Birds and Blooms travel blog

Prairie dog town - no prairie dogs

Munitions bunkers covered with sod to help absorb explosions in case of...

Cranes as far as the eye can see - alas, no Whooping...

Picking the fields clean

Putting on his dance moves

So many cranes!

Coming in to land, they look a little like parachutes

They were fun to watch

Another unique place to eat

It was an antique store ...

... and a cafe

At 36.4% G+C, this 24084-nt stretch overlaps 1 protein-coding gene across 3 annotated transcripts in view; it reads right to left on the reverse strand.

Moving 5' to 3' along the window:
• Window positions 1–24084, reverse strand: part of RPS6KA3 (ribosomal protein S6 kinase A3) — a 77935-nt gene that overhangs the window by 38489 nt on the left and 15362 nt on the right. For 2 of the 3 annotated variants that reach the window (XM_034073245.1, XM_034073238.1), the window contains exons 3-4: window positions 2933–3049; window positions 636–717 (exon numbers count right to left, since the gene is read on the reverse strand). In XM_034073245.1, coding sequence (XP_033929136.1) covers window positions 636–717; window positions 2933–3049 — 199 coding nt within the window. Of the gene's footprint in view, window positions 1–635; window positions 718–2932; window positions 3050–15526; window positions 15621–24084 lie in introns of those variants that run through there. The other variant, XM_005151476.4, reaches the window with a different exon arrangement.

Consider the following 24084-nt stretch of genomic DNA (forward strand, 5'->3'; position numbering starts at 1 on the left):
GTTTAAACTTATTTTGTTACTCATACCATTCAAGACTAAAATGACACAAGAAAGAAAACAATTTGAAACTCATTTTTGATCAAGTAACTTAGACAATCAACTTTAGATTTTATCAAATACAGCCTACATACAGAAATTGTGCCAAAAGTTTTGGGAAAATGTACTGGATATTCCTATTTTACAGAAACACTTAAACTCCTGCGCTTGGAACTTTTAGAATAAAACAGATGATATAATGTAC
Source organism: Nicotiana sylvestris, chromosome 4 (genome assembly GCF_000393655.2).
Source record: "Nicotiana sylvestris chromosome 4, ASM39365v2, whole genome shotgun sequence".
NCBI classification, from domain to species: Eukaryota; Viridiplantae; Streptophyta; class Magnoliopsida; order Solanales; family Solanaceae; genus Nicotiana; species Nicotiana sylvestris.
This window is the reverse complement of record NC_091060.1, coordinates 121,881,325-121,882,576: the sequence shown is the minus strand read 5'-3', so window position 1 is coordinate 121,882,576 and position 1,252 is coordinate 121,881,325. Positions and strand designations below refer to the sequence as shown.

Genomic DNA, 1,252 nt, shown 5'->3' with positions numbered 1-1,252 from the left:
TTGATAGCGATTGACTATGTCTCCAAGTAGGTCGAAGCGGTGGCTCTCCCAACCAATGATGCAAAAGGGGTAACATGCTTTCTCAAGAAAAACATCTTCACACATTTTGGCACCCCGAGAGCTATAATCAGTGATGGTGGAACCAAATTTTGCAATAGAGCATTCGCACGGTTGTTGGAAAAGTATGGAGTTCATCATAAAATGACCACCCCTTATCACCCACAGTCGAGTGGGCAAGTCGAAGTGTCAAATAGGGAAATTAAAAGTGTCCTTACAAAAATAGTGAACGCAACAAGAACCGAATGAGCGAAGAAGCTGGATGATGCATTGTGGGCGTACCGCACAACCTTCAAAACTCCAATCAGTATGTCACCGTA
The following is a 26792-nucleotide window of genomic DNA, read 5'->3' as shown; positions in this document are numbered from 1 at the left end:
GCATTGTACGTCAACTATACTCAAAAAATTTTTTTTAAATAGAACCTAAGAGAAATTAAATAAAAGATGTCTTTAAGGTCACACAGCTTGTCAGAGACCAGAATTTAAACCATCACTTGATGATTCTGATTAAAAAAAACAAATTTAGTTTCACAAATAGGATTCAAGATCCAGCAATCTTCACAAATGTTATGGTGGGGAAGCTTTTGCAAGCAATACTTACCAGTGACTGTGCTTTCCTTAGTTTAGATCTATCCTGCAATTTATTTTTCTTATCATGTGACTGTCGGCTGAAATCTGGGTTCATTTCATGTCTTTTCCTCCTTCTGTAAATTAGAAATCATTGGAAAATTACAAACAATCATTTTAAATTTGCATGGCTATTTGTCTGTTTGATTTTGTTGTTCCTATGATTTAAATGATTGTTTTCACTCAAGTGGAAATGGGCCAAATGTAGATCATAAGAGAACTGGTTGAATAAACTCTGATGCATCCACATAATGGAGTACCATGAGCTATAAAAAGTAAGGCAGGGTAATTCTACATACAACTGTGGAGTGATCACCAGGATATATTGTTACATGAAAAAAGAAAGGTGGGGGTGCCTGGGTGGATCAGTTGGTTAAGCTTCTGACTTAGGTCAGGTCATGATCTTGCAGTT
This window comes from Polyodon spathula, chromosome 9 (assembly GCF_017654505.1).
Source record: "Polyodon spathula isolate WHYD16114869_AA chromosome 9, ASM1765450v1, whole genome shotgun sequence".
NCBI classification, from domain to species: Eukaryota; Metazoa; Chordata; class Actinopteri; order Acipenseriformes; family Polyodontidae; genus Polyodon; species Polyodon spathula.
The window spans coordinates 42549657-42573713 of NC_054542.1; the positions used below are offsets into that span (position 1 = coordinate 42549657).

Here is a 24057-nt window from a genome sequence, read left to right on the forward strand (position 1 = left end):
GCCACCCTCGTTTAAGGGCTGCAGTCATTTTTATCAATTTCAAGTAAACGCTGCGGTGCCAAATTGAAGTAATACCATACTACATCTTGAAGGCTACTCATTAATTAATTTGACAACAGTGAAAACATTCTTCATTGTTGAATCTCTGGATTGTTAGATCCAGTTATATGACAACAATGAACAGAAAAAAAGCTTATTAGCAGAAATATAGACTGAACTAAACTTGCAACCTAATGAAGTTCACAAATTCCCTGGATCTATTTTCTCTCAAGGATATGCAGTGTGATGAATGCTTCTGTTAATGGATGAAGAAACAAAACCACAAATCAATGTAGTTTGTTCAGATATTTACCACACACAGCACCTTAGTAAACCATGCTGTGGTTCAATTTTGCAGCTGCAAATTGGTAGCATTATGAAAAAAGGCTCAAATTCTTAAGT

Castle Rock, CO Today’s tour focused on the rainwater basin. Our first goal was to see a prairie dog town. We saw an apparent town but, since it was cloudy and cold, not a rodent was in sight. Totally unfazed, our guide assured us the prairie dogs were really there and if we ever came back we would be able to see them. From there our guide took us through the now defunct Naval Ammunition Depot, the largest US WWII munitions plant operating from 1942 to 1946. It produced over 40% of the U.S. Navy's munitions. Built on 49,000 acres, it had over 2000 buildings, bunkers, and various other structures. Naturally, there were a few accidents. The largest explosion occurred at 9:15 a.m. on September 15, 1944, when the south transfer depot of the railroad line blew up, leaving a crater 550’ long, 220’ wide, and 50’ deep. Reportedly, 9 servicemen were killed and 53 injured. The blast was felt as far away as Kansas and Iowa. We were travelling back roads in the hopes of spotting an endangered and elusive Whooping Crane in amongst the Sandhill Cranes. They are quite noticeable as they are pure white with black wing tips and have a 7’ wingspan. At least 3 have been spotted in the area. Alas, as was the case with the prairie dogs, none were to be found. We did, however, again see thousands of Lesser and Greater Cranes. We stopped several times to listen to them as they called to each other. Sandhill cranes have an interesting and distinctive call. Both males and females make a rattling "kar-r-r-r- o-o-o" sound. The call varies in length, strength and loudness depending on its intention. The loudest and most noticeable call is during the mating season which this is. Toward that end, the cranes also dance. Sometimes the dance involves wing flapping, bowing, jumps and simply playing around. They might also throw a stick or some plants into the air. We feel fortunate to have been able to view so many cranes as closely as we did. We were seeing so many cranes that Jim did not even try to count them.

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